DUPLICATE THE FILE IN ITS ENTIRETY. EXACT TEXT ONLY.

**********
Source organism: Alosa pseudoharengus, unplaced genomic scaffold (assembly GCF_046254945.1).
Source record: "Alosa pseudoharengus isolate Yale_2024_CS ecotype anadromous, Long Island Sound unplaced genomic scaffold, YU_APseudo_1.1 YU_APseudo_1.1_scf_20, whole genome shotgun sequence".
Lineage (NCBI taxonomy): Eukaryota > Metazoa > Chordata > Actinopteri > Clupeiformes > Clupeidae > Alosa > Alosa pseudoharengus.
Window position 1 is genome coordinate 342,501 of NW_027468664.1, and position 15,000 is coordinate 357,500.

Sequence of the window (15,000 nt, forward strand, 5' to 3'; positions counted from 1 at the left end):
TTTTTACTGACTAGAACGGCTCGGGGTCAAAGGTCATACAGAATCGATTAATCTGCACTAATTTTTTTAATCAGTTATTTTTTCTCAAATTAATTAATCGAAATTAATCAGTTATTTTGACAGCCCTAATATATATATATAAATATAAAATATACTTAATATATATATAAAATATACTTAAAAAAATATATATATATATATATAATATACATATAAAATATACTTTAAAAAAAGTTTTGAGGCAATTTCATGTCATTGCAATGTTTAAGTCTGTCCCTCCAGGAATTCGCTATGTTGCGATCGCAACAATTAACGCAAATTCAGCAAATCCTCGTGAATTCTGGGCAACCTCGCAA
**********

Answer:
Source organism: Alosa pseudoharengus, unplaced genomic scaffold (assembly GCF_046254945.1).
Source record: "Alosa pseudoharengus isolate Yale_2024_CS ecotype anadromous, Long Island Sound unplaced genomic scaffold, YU_APseudo_1.1 YU_APseudo_1.1_scf_20, whole genome shotgun sequence".
Lineage (NCBI taxonomy): Eukaryota > Metazoa > Chordata > Actinopteri > Clupeiformes > Clupeidae > Alosa > Alosa pseudoharengus.
Window position 1 is genome coordinate 342,501 of NW_027468664.1, and position 15,000 is coordinate 357,500.

Sequence of the window (15,000 nt, forward strand, 5' to 3'; positions counted from 1 at the left end):
TTTTTACTGACTAGAACGGCTCGGGGTCAAAGGTCATACAGAATCGATTAATCTGCACTAATTTTTTTAATCAGTTATTTTTTCTCAAATTAATTAATCGAAATTAATCAGTTATTTTGACAGCCCTAATATATATATATAAATATAAAATATACTTAATATATATATAAAATATACTTAAAAAAATATATATATATATATATAATATACATATAAAATATACTTTAAAAAAAGTTTTGAGGCAATTTCATGTCATTGCAATGTTTAAGTCTGTCCCTCCAGGAATTCGCTATGTTGCGATCGCAACAATTAACGCAAATTCAGCAAATCCTCGTGAATTCTGGGCAACCTCGCAA